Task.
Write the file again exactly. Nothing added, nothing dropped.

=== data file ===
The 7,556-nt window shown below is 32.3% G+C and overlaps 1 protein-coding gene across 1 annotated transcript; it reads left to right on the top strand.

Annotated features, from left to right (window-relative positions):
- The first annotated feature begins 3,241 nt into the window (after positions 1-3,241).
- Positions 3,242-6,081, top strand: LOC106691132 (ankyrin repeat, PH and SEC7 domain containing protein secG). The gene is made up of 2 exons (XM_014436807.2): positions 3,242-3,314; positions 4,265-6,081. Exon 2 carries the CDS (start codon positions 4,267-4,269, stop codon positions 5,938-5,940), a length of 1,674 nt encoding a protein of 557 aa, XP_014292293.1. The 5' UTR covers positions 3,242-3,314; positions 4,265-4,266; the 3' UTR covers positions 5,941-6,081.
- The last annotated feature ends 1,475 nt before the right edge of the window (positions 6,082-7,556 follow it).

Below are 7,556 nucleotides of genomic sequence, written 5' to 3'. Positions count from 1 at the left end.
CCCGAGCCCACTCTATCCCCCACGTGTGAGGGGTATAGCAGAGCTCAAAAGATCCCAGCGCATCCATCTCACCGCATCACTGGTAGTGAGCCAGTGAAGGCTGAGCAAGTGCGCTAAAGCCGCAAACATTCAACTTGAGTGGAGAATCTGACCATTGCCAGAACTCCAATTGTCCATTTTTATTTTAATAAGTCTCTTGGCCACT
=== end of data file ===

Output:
The 7,556-nt window shown below is 32.3% G+C and overlaps 1 protein-coding gene across 1 annotated transcript; it reads left to right on the top strand.

Annotated features, from left to right (window-relative positions):
- The first annotated feature begins 3,241 nt into the window (after positions 1-3,241).
- Positions 3,242-6,081, top strand: LOC106691132 (ankyrin repeat, PH and SEC7 domain containing protein secG). The gene is made up of 2 exons (XM_014436807.2): positions 3,242-3,314; positions 4,265-6,081. Exon 2 carries the CDS (start codon positions 4,267-4,269, stop codon positions 5,938-5,940), a length of 1,674 nt encoding a protein of 557 aa, XP_014292293.1. The 5' UTR covers positions 3,242-3,314; positions 4,265-4,266; the 3' UTR covers positions 5,941-6,081.
- The last annotated feature ends 1,475 nt before the right edge of the window (positions 6,082-7,556 follow it).

Below are 7,556 nucleotides of genomic sequence, written 5' to 3'. Positions count from 1 at the left end.
CCCGAGCCCACTCTATCCCCCACGTGTGAGGGGTATAGCAGAGCTCAAAAGATCCCAGCGCATCCATCTCACCGCATCACTGGTAGTGAGCCAGTGAAGGCTGAGCAAGTGCGCTAAAGCCGCAAACATTCAACTTGAGTGGAGAATCTGACCATTGCCAGAACTCCAATTGTCCATTTTTATTTTAATAAGTCTCTTGGCCACT